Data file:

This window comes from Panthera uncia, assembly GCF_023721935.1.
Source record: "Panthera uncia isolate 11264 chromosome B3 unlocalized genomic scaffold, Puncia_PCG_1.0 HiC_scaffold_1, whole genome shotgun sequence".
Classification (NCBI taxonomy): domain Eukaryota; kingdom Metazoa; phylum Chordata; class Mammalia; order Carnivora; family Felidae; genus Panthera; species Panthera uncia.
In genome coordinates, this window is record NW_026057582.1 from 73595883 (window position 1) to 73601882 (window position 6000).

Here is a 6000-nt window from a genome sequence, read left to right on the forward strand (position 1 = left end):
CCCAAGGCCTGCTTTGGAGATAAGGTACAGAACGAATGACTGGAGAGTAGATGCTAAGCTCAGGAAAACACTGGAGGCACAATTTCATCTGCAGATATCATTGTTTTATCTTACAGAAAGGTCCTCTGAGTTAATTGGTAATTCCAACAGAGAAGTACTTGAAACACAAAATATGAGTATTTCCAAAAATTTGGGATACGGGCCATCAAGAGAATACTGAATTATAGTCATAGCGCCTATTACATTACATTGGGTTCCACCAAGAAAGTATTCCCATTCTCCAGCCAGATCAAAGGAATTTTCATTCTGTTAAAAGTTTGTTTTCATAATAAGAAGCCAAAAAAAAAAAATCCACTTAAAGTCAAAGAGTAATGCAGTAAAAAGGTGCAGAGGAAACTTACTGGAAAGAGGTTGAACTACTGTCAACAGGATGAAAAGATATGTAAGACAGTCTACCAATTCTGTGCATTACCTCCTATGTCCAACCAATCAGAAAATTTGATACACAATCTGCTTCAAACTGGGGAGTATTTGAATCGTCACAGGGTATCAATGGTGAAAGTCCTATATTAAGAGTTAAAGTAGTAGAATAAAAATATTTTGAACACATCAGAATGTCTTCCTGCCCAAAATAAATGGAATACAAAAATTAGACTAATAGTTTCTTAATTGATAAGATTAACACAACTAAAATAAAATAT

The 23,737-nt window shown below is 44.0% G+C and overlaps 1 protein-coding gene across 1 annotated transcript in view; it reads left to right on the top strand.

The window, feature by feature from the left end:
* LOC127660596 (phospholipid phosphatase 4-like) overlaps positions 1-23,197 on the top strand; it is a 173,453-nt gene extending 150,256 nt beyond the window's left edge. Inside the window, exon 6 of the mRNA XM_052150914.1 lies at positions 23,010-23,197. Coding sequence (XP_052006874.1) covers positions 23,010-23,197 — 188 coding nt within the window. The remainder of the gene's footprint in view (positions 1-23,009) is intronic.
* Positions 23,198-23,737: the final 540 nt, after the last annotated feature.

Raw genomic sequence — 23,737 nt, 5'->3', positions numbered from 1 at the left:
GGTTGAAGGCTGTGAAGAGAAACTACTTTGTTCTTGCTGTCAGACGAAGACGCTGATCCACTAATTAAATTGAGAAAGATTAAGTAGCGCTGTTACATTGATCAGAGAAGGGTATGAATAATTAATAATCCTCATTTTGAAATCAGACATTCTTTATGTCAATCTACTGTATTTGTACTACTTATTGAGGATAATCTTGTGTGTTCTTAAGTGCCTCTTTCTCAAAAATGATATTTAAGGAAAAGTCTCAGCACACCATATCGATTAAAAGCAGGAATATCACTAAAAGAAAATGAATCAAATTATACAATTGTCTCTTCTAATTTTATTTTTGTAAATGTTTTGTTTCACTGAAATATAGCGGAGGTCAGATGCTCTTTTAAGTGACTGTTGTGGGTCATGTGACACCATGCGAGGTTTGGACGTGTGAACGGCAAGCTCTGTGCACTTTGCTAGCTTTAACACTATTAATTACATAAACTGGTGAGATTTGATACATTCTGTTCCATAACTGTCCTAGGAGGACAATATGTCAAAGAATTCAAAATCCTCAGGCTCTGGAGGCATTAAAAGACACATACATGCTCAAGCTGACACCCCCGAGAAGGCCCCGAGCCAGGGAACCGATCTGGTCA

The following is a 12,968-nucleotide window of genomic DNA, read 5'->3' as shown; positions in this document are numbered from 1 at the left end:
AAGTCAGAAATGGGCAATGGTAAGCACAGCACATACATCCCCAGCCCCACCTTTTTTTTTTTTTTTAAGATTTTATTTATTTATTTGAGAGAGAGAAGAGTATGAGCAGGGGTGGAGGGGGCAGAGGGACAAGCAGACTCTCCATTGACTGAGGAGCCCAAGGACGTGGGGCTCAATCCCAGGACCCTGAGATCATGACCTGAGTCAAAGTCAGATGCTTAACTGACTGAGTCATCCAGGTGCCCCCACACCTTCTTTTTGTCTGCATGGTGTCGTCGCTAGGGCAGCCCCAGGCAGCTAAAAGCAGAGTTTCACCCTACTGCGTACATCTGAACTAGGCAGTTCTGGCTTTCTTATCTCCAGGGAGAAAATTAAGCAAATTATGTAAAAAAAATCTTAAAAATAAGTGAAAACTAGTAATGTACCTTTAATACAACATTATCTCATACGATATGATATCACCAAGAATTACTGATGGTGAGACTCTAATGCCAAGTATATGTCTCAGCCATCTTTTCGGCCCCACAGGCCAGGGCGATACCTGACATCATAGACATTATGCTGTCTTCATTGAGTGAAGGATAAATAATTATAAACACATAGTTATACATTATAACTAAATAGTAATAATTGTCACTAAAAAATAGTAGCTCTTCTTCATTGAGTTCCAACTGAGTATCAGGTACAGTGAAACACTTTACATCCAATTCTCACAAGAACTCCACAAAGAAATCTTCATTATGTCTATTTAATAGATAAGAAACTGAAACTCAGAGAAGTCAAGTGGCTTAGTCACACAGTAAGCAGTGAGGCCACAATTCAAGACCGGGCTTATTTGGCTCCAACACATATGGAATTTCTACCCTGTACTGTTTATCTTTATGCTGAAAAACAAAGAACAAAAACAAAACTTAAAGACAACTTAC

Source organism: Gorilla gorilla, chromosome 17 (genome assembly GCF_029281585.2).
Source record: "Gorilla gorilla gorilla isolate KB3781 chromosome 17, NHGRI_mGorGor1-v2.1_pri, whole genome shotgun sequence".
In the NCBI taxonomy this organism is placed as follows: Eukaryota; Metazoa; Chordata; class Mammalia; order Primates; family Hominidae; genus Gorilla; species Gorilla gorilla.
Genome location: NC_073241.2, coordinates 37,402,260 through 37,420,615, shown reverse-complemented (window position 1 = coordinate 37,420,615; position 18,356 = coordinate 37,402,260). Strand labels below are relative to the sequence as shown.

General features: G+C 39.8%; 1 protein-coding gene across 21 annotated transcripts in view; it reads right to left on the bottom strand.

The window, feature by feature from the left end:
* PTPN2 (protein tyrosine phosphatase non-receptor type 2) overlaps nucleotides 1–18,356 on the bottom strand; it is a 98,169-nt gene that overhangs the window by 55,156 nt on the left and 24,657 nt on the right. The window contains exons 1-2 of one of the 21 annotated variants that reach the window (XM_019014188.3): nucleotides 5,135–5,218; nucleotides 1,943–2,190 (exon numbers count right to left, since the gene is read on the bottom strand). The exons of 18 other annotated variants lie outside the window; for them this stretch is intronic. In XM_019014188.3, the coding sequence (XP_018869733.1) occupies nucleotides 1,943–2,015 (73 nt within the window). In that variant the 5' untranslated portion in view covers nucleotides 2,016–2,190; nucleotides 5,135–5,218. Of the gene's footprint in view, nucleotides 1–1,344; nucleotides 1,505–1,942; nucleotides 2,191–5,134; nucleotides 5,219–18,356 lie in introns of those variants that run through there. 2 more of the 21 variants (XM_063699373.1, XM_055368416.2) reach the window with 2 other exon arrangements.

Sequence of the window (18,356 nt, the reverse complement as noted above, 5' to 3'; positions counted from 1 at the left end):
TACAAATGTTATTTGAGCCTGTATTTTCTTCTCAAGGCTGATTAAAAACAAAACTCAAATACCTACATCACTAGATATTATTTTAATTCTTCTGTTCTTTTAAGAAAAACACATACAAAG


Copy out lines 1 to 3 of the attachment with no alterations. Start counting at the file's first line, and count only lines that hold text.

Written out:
This window comes from Panthera uncia, assembly GCF_023721935.1.
Source record: "Panthera uncia isolate 11264 chromosome B3 unlocalized genomic scaffold, Puncia_PCG_1.0 HiC_scaffold_1, whole genome shotgun sequence".
Classification (NCBI taxonomy): domain Eukaryota; kingdom Metazoa; phylum Chordata; class Mammalia; order Carnivora; family Felidae; genus Panthera; species Panthera uncia.